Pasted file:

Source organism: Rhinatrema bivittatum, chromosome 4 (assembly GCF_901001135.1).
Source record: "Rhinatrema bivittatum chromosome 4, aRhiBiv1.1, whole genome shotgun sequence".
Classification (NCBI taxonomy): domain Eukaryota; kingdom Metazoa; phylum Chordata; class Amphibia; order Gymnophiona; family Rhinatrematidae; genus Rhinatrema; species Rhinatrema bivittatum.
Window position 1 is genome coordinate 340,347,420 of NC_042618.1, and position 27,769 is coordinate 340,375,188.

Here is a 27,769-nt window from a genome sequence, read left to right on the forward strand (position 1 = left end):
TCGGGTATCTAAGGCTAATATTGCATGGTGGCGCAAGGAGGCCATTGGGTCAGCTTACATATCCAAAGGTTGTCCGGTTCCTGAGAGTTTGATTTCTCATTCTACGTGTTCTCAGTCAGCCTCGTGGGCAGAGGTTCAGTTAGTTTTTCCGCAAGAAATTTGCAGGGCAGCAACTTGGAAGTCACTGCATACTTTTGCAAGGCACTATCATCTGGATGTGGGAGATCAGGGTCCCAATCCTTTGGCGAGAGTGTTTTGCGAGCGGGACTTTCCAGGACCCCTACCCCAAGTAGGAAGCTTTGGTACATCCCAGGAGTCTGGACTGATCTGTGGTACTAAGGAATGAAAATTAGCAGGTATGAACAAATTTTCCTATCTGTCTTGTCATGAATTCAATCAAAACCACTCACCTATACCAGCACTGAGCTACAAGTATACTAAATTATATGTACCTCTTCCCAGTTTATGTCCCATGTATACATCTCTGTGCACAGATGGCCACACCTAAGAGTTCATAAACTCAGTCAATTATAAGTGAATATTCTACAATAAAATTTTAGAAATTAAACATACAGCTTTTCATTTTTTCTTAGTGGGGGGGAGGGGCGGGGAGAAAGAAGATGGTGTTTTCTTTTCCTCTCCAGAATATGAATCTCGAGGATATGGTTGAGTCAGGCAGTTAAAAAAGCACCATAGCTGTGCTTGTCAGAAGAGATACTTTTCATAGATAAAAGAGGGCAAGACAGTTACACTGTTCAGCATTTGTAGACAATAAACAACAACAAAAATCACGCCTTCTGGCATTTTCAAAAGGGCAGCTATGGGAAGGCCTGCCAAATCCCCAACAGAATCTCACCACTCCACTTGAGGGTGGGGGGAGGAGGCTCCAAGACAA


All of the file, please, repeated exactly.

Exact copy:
Source organism: Rhinatrema bivittatum, chromosome 4 (assembly GCF_901001135.1).
Source record: "Rhinatrema bivittatum chromosome 4, aRhiBiv1.1, whole genome shotgun sequence".
Classification (NCBI taxonomy): domain Eukaryota; kingdom Metazoa; phylum Chordata; class Amphibia; order Gymnophiona; family Rhinatrematidae; genus Rhinatrema; species Rhinatrema bivittatum.
Window position 1 is genome coordinate 340,347,420 of NC_042618.1, and position 27,769 is coordinate 340,375,188.

Here is a 27,769-nt window from a genome sequence, read left to right on the forward strand (position 1 = left end):
TCGGGTATCTAAGGCTAATATTGCATGGTGGCGCAAGGAGGCCATTGGGTCAGCTTACATATCCAAAGGTTGTCCGGTTCCTGAGAGTTTGATTTCTCATTCTACGTGTTCTCAGTCAGCCTCGTGGGCAGAGGTTCAGTTAGTTTTTCCGCAAGAAATTTGCAGGGCAGCAACTTGGAAGTCACTGCATACTTTTGCAAGGCACTATCATCTGGATGTGGGAGATCAGGGTCCCAATCCTTTGGCGAGAGTGTTTTGCGAGCGGGACTTTCCAGGACCCCTACCCCAAGTAGGAAGCTTTGGTACATCCCAGGAGTCTGGACTGATCTGTGGTACTAAGGAATGAAAATTAGCAGGTATGAACAAATTTTCCTATCTGTCTTGTCATGAATTCAATCAAAACCACTCACCTATACCAGCACTGAGCTACAAGTATACTAAATTATATGTACCTCTTCCCAGTTTATGTCCCATGTATACATCTCTGTGCACAGATGGCCACACCTAAGAGTTCATAAACTCAGTCAATTATAAGTGAATATTCTACAATAAAATTTTAGAAATTAAACATACAGCTTTTCATTTTTTCTTAGTGGGGGGGAGGGGCGGGGAGAAAGAAGATGGTGTTTTCTTTTCCTCTCCAGAATATGAATCTCGAGGATATGGTTGAGTCAGGCAGTTAAAAAAGCACCATAGCTGTGCTTGTCAGAAGAGATACTTTTCATAGATAAAAGAGGGCAAGACAGTTACACTGTTCAGCATTTGTAGACAATAAACAACAACAAAAATCACGCCTTCTGGCATTTTCAAAAGGGCAGCTATGGGAAGGCCTGCCAAATCCCCAACAGAATCTCACCACTCCACTTGAGGGTGGGGGGAGGAGGCTCCAAGACAA